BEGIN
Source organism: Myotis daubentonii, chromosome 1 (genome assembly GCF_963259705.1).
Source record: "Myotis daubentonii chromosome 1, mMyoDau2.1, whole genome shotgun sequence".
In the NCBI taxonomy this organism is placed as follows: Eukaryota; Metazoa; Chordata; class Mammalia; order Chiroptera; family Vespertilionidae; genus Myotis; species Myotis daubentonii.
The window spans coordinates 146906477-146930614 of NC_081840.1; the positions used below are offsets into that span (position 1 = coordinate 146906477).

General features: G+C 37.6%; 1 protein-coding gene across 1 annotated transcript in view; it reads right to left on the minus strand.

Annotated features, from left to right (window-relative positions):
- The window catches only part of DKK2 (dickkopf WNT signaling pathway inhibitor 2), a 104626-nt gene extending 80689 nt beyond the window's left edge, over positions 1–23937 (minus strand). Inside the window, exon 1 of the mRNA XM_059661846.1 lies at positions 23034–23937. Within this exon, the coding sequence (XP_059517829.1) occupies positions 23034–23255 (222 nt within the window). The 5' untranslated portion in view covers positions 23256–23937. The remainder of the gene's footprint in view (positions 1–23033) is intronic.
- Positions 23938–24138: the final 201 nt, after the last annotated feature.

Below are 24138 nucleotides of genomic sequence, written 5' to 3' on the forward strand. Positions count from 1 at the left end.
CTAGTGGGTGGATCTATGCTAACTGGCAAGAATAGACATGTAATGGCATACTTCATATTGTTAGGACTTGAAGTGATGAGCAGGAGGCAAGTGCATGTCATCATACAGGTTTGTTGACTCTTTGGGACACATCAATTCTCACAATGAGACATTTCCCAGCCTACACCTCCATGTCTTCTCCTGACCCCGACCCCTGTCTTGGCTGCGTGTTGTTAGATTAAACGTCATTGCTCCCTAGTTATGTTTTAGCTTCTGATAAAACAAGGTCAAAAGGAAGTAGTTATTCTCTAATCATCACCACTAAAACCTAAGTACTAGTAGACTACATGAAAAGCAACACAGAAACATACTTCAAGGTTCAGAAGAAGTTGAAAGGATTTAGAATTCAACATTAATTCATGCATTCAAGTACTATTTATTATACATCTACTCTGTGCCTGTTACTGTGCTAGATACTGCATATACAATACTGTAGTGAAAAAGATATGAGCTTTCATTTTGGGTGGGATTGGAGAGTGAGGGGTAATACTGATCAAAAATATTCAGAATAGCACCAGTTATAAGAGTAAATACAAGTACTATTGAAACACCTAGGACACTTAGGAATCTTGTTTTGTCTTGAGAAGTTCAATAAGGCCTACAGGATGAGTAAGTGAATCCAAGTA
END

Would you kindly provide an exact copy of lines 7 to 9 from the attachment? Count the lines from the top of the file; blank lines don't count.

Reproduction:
- The window catches only part of DKK2 (dickkopf WNT signaling pathway inhibitor 2), a 104626-nt gene extending 80689 nt beyond the window's left edge, over positions 1–23937 (minus strand). Inside the window, exon 1 of the mRNA XM_059661846.1 lies at positions 23034–23937. Within this exon, the coding sequence (XP_059517829.1) occupies positions 23034–23255 (222 nt within the window). The 5' untranslated portion in view covers positions 23256–23937. The remainder of the gene's footprint in view (positions 1–23033) is intronic.
- Positions 23938–24138: the final 201 nt, after the last annotated feature.

Below are 24138 nucleotides of genomic sequence, written 5' to 3' on the forward strand. Positions count from 1 at the left end.